Medieval Lye

It rained pretty much all day yesterday, half of the bunch ventured out to Kovik and Fröjel between some showers and got some very, very fresh air. Since it was raining *again* today (on the "Island of Sun", hahaha), we decided to ignore it and head for Lye to the advertised Medieval market.

It was a good half hour's drive, and there was a hand-painted sign pointing the way to go. It was at the church, and there was extra, free parking. We thought: great, only a dozen cars, everyone else was afraid of the rain, we will now enjoy ourselves.

We looked for the market. All we saw was one tent, but there were women in long skirts heading from a building there. A sign said "Coffee and cakes", and since there was not much coffee in general during medieval times, we walked around looking for the market. We checked the church - chock full of families getting out of the rain, and some wall paintings including a nice little devil in the back - no market. We found the medieval toilets (outhouses) and then continued on.

There was just the tent. So we went in.

There were 5 stands.

  1. She was selling woven rugs and saffron cakes in baggies. Nothing medieval here.
  2. An old couple was selling wooden trinkets. Lots of modern stuff like a brick-a-brack rack. Or did they use egg cups in Medieval times? At least he looked good in his costume.
  3. A potter selling some okay-looking modern pots.
  4. A lady selling stones she had glued fossils and shells onto with some tiny cloth flowers for decoration. I suppose she used medieval glue. She explained to us what each of the fossils was. Maybe.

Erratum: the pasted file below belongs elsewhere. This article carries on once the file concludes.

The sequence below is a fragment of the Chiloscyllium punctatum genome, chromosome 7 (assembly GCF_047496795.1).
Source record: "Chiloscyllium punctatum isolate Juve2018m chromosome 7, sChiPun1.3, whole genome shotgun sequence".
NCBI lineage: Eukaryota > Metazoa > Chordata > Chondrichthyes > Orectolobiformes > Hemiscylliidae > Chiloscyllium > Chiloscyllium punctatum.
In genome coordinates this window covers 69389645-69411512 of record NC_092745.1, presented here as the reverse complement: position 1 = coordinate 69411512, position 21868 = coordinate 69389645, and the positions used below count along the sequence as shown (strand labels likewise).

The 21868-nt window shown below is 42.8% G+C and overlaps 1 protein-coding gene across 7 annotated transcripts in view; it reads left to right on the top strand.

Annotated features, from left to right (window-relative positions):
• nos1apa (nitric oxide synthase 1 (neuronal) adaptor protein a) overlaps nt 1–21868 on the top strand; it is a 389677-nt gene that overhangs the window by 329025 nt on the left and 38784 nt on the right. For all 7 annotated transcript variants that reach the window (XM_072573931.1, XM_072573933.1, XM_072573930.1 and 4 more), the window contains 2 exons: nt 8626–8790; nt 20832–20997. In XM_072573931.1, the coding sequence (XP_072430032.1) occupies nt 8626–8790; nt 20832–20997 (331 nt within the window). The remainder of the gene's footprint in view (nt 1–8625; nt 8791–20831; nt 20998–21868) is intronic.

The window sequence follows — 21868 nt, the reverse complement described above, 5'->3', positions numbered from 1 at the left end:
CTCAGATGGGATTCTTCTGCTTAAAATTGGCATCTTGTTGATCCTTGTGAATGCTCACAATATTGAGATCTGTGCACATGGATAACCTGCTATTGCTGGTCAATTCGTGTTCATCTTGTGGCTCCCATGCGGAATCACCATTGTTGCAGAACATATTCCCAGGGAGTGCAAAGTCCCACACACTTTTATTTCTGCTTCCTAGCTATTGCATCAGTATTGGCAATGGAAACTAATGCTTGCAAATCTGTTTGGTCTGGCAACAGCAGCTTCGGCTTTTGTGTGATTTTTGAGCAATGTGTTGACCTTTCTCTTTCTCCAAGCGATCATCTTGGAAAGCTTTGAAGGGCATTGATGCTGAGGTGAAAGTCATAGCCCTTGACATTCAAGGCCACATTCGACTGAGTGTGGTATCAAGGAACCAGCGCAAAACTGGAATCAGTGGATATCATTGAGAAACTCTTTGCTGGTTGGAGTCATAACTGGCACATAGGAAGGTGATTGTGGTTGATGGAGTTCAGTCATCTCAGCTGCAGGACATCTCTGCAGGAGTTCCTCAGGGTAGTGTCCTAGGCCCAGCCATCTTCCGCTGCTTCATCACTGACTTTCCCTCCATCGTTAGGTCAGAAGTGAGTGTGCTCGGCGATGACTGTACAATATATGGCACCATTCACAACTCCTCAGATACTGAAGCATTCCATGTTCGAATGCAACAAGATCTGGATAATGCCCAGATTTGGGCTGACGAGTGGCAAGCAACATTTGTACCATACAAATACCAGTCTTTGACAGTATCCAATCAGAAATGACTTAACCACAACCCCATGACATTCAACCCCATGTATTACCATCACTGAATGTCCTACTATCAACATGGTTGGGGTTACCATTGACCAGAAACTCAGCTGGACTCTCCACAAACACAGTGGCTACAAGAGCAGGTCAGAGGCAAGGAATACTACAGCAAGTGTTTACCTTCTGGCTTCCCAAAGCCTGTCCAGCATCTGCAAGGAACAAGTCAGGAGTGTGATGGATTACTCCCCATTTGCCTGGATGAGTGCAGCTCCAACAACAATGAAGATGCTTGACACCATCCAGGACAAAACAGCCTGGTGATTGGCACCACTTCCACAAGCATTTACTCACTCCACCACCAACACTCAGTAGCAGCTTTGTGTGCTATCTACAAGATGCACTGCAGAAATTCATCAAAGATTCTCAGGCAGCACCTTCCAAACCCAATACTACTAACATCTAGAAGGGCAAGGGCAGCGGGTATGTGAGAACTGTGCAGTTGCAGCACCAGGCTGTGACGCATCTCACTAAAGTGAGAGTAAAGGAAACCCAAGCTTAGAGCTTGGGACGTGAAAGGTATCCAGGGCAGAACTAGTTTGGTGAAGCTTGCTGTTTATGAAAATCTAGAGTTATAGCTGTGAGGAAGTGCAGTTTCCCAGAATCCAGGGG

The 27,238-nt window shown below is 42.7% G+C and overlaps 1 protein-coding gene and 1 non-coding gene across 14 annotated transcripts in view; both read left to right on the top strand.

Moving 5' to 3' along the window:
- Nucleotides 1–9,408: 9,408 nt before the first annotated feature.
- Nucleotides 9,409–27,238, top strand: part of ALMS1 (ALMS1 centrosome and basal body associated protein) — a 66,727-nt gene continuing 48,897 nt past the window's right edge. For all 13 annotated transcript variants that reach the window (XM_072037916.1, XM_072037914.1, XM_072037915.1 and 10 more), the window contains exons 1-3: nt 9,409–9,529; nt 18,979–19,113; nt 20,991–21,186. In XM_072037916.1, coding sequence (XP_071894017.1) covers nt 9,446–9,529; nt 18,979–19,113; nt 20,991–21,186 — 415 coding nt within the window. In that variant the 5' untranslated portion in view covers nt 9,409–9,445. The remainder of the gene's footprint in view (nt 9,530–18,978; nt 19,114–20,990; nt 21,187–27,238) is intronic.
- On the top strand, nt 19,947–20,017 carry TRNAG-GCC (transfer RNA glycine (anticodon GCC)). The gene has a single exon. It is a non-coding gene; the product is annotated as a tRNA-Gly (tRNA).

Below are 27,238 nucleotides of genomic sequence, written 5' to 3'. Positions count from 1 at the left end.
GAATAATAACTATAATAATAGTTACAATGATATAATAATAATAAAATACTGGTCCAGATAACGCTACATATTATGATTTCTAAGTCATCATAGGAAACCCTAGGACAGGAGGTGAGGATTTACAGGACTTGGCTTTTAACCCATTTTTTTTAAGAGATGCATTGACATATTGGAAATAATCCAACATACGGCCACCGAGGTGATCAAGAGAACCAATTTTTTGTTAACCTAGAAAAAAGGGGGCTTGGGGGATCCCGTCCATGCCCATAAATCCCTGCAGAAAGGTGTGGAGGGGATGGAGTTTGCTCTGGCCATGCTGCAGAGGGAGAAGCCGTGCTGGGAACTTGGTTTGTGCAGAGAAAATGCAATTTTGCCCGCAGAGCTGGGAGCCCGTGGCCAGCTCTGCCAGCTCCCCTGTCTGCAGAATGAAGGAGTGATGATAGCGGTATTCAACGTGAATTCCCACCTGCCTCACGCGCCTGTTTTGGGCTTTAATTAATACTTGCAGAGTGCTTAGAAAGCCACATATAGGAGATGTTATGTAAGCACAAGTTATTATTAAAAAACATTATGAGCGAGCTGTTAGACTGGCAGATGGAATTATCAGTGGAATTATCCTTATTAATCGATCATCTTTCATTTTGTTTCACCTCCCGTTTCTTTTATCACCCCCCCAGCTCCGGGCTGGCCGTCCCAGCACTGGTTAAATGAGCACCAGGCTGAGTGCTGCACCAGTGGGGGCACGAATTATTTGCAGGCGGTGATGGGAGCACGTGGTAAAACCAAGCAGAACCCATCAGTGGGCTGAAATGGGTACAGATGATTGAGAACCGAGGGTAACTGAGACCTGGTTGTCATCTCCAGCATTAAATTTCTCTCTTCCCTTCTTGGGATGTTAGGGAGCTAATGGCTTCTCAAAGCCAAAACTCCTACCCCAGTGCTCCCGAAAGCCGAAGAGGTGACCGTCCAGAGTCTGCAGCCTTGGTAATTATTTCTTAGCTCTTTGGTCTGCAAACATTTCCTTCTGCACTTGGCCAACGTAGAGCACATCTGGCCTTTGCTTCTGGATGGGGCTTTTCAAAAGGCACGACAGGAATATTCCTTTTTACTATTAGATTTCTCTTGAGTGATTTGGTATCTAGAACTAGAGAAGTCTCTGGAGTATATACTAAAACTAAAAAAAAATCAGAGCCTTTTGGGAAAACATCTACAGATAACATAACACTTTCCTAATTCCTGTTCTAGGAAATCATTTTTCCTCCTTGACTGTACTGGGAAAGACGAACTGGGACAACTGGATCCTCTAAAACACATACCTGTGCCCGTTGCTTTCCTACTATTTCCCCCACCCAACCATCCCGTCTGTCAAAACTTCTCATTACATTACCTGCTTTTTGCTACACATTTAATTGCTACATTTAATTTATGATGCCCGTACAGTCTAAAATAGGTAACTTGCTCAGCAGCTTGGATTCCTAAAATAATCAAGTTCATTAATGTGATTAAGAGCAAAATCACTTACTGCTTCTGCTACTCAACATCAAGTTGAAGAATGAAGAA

5. A guy selling ice cream - from an electrically powered ice chest.

We dashed through the rain into the building for coffee. Two more women wearing medieval costumes, selling juice and coffee and nice cakes. Did they have almonds on Gotland in medieval times? The walls were lined with the same woven rugs and wooden stuff, and some wollen socks and shawls and pulse warmers, all for sale.

I think the town name is misspelled. It should be Lie. Medieval Lie.

We sent an SMS to the other car, which was planning on taking in 20 churches and then meeting us at the market, that we were heading for the ceramics factory. We got tickets, stood in line there for 40 minutes, and both Teenies and I made ourselves nice little pots on the pottery wheel and got ourselves dirty with clay top to toe.

The cultural car caught up with us and dragged us through two more rainy natural highlights before everyone gave up in disgust and went home for cakes and coffee. Non-medieval.

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